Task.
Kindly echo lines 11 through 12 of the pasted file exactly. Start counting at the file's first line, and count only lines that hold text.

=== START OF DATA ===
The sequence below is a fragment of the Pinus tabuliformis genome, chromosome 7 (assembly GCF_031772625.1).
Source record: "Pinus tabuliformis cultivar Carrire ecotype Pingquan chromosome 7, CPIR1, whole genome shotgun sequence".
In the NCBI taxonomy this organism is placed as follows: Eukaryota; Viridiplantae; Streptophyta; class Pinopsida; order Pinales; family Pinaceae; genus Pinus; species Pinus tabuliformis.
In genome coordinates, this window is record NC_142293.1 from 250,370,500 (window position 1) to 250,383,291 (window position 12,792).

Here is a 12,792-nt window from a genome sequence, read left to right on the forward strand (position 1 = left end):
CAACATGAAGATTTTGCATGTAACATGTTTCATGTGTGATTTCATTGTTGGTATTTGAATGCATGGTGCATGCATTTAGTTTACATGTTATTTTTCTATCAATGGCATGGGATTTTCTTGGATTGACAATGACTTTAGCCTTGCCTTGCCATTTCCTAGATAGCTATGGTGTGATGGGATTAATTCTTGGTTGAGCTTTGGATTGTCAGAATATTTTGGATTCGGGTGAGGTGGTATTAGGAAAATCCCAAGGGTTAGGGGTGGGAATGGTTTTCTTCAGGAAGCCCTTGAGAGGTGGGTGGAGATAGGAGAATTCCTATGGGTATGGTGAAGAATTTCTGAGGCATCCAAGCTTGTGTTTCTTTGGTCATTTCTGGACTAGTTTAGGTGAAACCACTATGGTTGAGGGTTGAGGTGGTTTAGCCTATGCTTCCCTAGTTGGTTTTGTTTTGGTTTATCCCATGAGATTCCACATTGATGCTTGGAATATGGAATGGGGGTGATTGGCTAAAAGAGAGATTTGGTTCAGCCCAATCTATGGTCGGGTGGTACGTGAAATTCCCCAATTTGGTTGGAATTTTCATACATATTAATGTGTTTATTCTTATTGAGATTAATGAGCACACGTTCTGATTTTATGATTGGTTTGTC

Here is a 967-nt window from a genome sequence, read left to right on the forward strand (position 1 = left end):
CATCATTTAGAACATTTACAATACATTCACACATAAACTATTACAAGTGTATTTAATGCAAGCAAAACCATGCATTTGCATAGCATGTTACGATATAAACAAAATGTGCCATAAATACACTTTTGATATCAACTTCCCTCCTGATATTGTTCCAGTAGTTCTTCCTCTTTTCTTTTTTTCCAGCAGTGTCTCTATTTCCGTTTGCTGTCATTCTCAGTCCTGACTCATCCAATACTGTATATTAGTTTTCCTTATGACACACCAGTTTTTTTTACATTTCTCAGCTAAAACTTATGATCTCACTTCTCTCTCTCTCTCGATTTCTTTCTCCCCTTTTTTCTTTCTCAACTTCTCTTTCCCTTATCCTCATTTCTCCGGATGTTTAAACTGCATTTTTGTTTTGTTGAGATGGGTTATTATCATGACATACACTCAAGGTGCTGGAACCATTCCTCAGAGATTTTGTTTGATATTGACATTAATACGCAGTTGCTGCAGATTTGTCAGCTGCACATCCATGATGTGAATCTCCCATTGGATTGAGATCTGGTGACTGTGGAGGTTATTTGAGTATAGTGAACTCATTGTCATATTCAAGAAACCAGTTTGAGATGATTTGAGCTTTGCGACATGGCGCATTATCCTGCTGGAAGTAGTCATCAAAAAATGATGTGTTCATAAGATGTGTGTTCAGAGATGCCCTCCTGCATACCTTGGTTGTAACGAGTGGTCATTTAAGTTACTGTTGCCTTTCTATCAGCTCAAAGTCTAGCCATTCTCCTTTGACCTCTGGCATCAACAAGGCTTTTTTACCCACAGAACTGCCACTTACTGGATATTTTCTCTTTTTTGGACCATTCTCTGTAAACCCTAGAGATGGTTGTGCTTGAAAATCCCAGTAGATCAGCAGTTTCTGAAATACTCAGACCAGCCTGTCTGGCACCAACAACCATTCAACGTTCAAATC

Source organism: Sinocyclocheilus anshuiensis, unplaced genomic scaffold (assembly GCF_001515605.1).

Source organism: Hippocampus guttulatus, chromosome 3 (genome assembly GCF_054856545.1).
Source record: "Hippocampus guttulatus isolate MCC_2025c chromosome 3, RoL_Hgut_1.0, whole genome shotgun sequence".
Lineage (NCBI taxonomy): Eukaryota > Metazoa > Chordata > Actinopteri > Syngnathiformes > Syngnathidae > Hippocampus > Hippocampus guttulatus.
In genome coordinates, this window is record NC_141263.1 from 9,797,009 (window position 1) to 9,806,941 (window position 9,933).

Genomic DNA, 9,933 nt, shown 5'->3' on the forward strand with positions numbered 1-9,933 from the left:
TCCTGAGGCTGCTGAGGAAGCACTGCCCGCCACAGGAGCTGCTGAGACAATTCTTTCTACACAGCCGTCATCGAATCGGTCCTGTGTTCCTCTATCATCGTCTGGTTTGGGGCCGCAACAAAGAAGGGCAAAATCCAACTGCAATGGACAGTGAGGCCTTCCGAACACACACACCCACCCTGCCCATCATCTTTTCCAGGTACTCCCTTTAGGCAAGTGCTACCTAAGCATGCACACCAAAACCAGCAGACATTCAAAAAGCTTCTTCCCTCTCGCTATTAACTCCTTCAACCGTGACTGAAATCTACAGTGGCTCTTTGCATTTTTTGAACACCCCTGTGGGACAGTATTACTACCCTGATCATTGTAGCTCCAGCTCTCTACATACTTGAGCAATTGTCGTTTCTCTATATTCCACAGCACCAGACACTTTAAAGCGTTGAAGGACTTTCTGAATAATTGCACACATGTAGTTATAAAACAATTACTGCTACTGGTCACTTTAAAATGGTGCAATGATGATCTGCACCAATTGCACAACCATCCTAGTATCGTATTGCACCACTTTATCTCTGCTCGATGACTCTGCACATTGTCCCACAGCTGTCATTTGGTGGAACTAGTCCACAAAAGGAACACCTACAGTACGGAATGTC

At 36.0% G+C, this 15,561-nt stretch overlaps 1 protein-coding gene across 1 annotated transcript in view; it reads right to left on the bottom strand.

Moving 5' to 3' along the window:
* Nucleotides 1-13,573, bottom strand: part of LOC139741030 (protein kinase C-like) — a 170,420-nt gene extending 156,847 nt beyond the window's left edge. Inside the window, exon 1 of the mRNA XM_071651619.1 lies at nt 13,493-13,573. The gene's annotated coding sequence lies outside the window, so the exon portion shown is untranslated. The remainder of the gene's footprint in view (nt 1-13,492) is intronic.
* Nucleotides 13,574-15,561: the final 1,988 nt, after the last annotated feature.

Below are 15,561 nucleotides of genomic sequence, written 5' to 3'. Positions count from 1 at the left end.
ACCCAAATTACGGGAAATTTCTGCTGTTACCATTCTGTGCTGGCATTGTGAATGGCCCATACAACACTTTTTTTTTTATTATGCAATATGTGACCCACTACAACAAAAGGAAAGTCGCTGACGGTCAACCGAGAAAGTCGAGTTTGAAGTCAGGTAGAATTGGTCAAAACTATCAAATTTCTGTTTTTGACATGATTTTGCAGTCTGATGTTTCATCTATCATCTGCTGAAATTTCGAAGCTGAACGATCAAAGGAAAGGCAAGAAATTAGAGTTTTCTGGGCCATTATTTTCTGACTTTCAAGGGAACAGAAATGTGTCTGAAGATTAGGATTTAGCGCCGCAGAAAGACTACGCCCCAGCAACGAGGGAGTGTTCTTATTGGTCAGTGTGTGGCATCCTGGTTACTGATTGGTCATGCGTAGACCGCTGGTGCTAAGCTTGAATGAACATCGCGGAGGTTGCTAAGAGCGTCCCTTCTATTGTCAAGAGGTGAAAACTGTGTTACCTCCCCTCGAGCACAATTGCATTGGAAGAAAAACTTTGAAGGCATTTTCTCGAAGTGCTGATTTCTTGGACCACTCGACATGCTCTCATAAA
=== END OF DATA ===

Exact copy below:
Source record: "Hippocampus guttulatus isolate MCC_2025c chromosome 3, RoL_Hgut_1.0, whole genome shotgun sequence".
Lineage (NCBI taxonomy): Eukaryota > Metazoa > Chordata > Actinopteri > Syngnathiformes > Syngnathidae > Hippocampus > Hippocampus guttulatus.